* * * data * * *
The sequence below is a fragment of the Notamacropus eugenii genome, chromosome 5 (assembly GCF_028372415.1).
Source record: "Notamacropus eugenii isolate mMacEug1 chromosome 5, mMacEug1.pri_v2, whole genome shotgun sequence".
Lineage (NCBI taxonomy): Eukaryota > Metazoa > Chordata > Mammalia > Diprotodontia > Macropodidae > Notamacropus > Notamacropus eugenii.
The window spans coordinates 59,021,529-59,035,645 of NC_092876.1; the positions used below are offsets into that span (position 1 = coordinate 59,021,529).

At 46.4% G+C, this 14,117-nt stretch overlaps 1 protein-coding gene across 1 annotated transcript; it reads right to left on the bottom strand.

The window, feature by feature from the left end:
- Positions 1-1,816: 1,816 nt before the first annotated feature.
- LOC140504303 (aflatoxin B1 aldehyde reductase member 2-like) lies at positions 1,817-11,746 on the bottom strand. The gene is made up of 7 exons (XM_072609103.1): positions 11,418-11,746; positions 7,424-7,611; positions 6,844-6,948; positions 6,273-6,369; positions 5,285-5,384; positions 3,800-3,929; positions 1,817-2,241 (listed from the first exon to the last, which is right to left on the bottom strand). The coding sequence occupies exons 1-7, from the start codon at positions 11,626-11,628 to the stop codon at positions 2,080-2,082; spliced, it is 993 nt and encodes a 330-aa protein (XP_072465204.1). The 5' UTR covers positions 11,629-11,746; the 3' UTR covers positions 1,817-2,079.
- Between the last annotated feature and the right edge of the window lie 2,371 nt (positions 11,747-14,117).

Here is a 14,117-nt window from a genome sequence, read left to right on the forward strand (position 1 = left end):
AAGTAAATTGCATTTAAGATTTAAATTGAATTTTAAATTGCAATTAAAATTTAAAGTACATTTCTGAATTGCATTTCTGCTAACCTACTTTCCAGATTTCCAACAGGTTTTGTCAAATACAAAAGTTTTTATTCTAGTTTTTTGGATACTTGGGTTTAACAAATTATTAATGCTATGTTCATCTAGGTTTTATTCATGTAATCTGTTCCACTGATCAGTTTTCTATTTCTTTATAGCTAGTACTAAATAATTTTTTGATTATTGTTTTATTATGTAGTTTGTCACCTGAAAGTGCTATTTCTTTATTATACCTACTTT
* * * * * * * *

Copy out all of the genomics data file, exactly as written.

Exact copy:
The sequence below is a fragment of the Notamacropus eugenii genome, chromosome 5 (assembly GCF_028372415.1).
Source record: "Notamacropus eugenii isolate mMacEug1 chromosome 5, mMacEug1.pri_v2, whole genome shotgun sequence".
Lineage (NCBI taxonomy): Eukaryota > Metazoa > Chordata > Mammalia > Diprotodontia > Macropodidae > Notamacropus > Notamacropus eugenii.
The window spans coordinates 59,021,529-59,035,645 of NC_092876.1; the positions used below are offsets into that span (position 1 = coordinate 59,021,529).

At 46.4% G+C, this 14,117-nt stretch overlaps 1 protein-coding gene across 1 annotated transcript; it reads right to left on the bottom strand.

The window, feature by feature from the left end:
- Positions 1-1,816: 1,816 nt before the first annotated feature.
- LOC140504303 (aflatoxin B1 aldehyde reductase member 2-like) lies at positions 1,817-11,746 on the bottom strand. The gene is made up of 7 exons (XM_072609103.1): positions 11,418-11,746; positions 7,424-7,611; positions 6,844-6,948; positions 6,273-6,369; positions 5,285-5,384; positions 3,800-3,929; positions 1,817-2,241 (listed from the first exon to the last, which is right to left on the bottom strand). The coding sequence occupies exons 1-7, from the start codon at positions 11,626-11,628 to the stop codon at positions 2,080-2,082; spliced, it is 993 nt and encodes a 330-aa protein (XP_072465204.1). The 5' UTR covers positions 11,629-11,746; the 3' UTR covers positions 1,817-2,079.
- Between the last annotated feature and the right edge of the window lie 2,371 nt (positions 11,747-14,117).

Here is a 14,117-nt window from a genome sequence, read left to right on the forward strand (position 1 = left end):
AAGTAAATTGCATTTAAGATTTAAATTGAATTTTAAATTGCAATTAAAATTTAAAGTACATTTCTGAATTGCATTTCTGCTAACCTACTTTCCAGATTTCCAACAGGTTTTGTCAAATACAAAAGTTTTTATTCTAGTTTTTTGGATACTTGGGTTTAACAAATTATTAATGCTATGTTCATCTAGGTTTTATTCATGTAATCTGTTCCACTGATCAGTTTTCTATTTCTTTATAGCTAGTACTAAATAATTTTTTGATTATTGTTTTATTATGTAGTTTGTCACCTGAAAGTGCTATTTCTTTATTATACCTACTTT